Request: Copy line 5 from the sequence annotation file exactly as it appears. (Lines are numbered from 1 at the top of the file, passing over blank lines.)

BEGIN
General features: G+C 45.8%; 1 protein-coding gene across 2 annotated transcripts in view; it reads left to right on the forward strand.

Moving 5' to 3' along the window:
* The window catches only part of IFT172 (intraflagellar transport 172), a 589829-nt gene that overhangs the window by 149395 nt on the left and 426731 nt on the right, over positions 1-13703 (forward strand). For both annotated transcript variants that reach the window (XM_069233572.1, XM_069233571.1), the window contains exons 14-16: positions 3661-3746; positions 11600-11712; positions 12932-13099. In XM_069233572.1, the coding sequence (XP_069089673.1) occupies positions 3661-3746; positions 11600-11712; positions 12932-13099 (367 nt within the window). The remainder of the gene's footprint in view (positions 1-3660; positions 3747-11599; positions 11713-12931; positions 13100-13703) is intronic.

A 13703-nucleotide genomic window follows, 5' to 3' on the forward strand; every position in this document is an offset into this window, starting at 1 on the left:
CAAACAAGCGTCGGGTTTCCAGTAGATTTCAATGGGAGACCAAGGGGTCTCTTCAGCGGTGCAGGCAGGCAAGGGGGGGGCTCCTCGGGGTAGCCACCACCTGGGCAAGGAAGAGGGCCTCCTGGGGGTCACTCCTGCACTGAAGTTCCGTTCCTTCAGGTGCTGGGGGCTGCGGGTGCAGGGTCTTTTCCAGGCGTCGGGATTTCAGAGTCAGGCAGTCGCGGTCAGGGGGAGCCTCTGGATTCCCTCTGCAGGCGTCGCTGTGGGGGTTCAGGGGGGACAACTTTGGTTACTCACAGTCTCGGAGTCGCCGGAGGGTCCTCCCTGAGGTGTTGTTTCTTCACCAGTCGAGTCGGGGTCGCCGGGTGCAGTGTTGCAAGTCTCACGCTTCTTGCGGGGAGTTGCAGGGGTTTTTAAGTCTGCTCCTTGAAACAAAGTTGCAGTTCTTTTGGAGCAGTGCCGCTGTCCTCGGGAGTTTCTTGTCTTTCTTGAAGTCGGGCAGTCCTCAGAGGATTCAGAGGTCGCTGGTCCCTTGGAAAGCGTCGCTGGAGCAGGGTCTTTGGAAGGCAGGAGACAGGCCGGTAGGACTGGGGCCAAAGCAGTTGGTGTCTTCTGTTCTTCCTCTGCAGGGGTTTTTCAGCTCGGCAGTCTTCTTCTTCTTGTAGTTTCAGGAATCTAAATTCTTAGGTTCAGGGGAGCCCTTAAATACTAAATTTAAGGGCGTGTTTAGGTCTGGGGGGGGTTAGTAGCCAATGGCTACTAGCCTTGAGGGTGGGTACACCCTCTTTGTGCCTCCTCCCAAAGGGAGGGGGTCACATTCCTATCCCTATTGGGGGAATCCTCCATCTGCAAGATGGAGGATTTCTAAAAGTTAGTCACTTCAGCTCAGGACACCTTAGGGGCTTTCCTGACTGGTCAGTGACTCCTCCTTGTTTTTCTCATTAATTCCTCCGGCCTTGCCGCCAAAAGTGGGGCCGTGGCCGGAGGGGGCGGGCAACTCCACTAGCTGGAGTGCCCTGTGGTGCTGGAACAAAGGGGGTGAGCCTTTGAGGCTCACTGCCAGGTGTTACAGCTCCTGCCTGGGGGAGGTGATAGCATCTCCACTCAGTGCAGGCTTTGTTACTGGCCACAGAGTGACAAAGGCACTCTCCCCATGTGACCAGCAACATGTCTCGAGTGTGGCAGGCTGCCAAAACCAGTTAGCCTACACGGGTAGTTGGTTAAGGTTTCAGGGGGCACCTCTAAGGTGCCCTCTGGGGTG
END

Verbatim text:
CAAACAAGCGTCGGGTTTCCAGTAGATTTCAATGGGAGACCAAGGGGTCTCTTCAGCGGTGCAGGCAGGCAAGGGGGGGGCTCCTCGGGGTAGCCACCACCTGGGCAAGGAAGAGGGCCTCCTGGGGGTCACTCCTGCACTGAAGTTCCGTTCCTTCAGGTGCTGGGGGCTGCGGGTGCAGGGTCTTTTCCAGGCGTCGGGATTTCAGAGTCAGGCAGTCGCGGTCAGGGGGAGCCTCTGGATTCCCTCTGCAGGCGTCGCTGTGGGGGTTCAGGGGGGACAACTTTGGTTACTCACAGTCTCGGAGTCGCCGGAGGGTCCTCCCTGAGGTGTTGTTTCTTCACCAGTCGAGTCGGGGTCGCCGGGTGCAGTGTTGCAAGTCTCACGCTTCTTGCGGGGAGTTGCAGGGGTTTTTAAGTCTGCTCCTTGAAACAAAGTTGCAGTTCTTTTGGAGCAGTGCCGCTGTCCTCGGGAGTTTCTTGTCTTTCTTGAAGTCGGGCAGTCCTCAGAGGATTCAGAGGTCGCTGGTCCCTTGGAAAGCGTCGCTGGAGCAGGGTCTTTGGAAGGCAGGAGACAGGCCGGTAGGACTGGGGCCAAAGCAGTTGGTGTCTTCTGTTCTTCCTCTGCAGGGGTTTTTCAGCTCGGCAGTCTTCTTCTTCTTGTAGTTTCAGGAATCTAAATTCTTAGGTTCAGGGGAGCCCTTAAATACTAAATTTAAGGGCGTGTTTAGGTCTGGGGGGGGTTAGTAGCCAATGGCTACTAGCCTTGAGGGTGGGTACACCCTCTTTGTGCCTCCTCCCAAAGGGAGGGGGTCACATTCCTATCCCTATTGGGGGAATCCTCCATCTGCAAGATGGAGGATTTCTAAAAGTTAGTCACTTCAGCTCAGGACACCTTAGGGGCTTTCCTGACTGGTCAGTGACTCCTCCTTGTTTTTCTCATTAATTCCTCCGGCCTTGCCGCCAAAAGTGGGGCCGTGGCCGGAGGGGGCGGGCAACTCCACTAGCTGGAGTGCCCTGTGGTGCTGGAACAAAGGGGGTGAGCCTTTGAGGCTCACTGCCAGGTGTTACAGCTCCTGCCTGGGGGAGGTGATAGCATCTCCACTCAGTGCAGGCTTTGTTACTGGCCACAGAGTGACAAAGGCACTCTCCCCATGTGACCAGCAACATGTCTCGAGTGTGGCAGGCTGCCAAAACCAGTTAGCCTACACGGGTAGTTGGTTAAGGTTTCAGGGGGCACCTCTAAGGTGCCCTCTGGGGTG